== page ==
I agree with you and Paul that this canoe clearly has guideboat-like features, but appears to me that your ribs are half-round and steam-bent. There are a number of guideboat-style canoes around, some of which you've seen at Assembly and perhaps elsewhere. We have one that has a combination of features that lies in between the canoes you and Paul showed. Photos are attached here, exactly as the canoe was found - we have made no modifications and haven't restored it yet. Note that this one is lapstrake, not smooth-lap. We have no idea of the maker. Boats and Boating in the Adirondacks illustrates and describes several guideboat-style canoes in its appendix. One made by the guideboat builder Lewis Grant has a thin inwale and appears to have half-round ribs. Ours is 13' 5" long, and it has steam-bent ribs of rectangular cross section, a wide bottom board, guideboat-style bang plate and shoes, and guideboat-style seat cleats. Unlike the canoe you're asking about but like the one shown by Pauls, ours has no inwales. I'm sure I'm not adding anything you guys don't already know, but these are fascinating canoes and hopefully this information adds value and helps generate even more interesting discussion.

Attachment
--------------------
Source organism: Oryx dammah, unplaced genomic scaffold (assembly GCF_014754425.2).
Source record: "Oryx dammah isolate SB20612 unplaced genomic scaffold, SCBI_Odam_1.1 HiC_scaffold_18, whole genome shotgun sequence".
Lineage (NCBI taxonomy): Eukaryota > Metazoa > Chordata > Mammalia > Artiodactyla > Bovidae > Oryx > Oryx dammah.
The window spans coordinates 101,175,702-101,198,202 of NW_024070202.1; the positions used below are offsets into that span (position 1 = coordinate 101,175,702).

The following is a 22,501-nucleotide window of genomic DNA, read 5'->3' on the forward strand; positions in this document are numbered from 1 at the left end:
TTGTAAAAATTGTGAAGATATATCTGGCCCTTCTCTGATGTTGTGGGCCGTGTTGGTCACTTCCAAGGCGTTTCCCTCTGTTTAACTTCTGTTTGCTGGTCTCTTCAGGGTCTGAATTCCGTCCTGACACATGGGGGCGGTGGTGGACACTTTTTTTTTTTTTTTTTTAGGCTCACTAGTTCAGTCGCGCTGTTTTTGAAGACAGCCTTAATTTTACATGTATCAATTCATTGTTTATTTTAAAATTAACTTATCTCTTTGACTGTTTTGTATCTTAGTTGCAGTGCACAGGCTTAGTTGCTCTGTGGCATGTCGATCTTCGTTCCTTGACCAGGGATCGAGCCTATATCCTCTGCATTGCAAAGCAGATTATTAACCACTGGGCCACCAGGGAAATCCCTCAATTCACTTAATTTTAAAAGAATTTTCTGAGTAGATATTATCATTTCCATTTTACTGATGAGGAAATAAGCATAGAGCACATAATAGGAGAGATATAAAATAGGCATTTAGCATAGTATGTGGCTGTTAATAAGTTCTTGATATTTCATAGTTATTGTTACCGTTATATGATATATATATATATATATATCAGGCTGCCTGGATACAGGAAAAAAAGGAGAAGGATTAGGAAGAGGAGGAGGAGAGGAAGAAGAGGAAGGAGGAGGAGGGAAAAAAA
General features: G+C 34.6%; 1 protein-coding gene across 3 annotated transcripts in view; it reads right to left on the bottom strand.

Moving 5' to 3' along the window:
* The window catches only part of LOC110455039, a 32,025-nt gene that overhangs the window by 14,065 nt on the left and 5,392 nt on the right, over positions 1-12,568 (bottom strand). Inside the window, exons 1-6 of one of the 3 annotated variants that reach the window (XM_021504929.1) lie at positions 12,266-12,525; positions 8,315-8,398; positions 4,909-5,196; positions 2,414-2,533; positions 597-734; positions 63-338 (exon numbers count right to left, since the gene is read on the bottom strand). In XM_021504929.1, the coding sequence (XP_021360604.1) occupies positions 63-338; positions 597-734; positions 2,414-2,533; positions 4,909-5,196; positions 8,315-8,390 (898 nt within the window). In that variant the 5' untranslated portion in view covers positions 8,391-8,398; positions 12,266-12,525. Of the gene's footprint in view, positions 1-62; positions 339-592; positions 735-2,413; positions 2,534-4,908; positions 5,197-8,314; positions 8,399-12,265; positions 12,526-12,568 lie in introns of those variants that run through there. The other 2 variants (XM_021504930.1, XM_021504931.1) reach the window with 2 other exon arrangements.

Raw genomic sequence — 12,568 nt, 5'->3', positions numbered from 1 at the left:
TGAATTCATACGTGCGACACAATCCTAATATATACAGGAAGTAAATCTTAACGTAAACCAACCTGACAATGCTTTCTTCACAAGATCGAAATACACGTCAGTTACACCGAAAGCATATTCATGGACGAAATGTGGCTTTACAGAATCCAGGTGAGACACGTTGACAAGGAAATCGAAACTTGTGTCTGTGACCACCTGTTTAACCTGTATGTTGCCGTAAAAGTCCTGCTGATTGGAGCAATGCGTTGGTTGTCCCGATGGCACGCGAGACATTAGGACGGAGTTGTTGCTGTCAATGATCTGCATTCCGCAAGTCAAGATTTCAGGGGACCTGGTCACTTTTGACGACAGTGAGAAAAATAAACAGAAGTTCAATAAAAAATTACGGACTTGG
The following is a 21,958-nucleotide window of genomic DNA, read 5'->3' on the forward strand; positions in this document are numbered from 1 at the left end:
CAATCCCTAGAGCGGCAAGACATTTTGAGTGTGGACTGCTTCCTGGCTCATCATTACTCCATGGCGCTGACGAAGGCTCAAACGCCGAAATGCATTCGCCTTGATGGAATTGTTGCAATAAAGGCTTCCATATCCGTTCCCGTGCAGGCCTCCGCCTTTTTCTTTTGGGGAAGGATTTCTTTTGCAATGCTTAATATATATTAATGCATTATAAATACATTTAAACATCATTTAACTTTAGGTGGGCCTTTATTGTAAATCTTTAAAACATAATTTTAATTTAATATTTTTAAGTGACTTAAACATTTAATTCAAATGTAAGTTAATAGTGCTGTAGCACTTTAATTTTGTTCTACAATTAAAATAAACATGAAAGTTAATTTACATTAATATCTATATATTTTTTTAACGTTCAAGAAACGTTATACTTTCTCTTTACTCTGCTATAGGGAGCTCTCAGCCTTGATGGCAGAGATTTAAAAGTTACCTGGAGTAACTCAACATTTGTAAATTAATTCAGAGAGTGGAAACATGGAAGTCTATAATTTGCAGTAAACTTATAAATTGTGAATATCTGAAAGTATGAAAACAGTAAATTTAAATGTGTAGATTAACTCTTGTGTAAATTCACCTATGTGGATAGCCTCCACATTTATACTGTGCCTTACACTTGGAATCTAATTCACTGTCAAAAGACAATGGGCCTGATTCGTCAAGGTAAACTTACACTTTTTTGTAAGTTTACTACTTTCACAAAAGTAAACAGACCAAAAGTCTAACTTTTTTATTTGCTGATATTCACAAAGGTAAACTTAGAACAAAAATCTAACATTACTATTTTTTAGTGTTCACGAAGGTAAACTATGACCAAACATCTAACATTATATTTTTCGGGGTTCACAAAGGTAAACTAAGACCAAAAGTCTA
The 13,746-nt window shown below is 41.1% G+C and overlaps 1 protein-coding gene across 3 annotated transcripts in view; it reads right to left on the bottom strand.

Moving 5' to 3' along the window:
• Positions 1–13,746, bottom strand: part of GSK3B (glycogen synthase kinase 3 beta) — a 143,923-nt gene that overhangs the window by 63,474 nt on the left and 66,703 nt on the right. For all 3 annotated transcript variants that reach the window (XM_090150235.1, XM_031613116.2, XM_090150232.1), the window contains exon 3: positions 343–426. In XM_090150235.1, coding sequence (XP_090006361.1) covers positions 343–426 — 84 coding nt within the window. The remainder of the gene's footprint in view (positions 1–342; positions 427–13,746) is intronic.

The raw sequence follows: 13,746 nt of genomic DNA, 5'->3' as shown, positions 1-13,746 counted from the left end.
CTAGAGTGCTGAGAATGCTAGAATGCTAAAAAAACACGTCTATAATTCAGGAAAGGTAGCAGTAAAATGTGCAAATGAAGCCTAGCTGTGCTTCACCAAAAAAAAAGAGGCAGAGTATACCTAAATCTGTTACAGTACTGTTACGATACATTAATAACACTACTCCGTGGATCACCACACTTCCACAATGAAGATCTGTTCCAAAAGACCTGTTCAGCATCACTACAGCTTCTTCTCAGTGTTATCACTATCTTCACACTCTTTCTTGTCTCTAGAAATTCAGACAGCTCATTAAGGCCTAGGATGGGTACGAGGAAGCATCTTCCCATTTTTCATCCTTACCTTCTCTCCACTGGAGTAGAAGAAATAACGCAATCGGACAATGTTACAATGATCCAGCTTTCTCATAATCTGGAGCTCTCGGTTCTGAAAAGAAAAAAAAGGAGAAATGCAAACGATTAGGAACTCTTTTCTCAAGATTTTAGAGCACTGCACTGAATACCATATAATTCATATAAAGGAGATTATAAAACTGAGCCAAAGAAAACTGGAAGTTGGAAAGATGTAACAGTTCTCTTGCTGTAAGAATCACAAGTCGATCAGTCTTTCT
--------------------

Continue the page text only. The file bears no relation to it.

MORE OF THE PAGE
The boat was purchased at a auction with no given provenance. It is located on the Delaware in Bucks county PA. None of that was any real help to me, as I do not believe it to be an indigenous boat. I am aware of the similarities to a guideboat and agree it may have been built by a guideboat builder. I cannot get to my copy of Halley's book as it is buried away and I am in a boot with a broken foot, awaiting my wife to get it out for me. I have also seen a boat like Michael Grace's canoe (one owned by a Chapter member) that is attributed to Racine canoe company , but both of those seem to be smaller and narrower than this appears to be... Keep the discussion coming though, perhaps we can figure it out. It mat turn out to be some form of a Guideboat yet, But I haven't ever seen a guideboat with such narrow planks...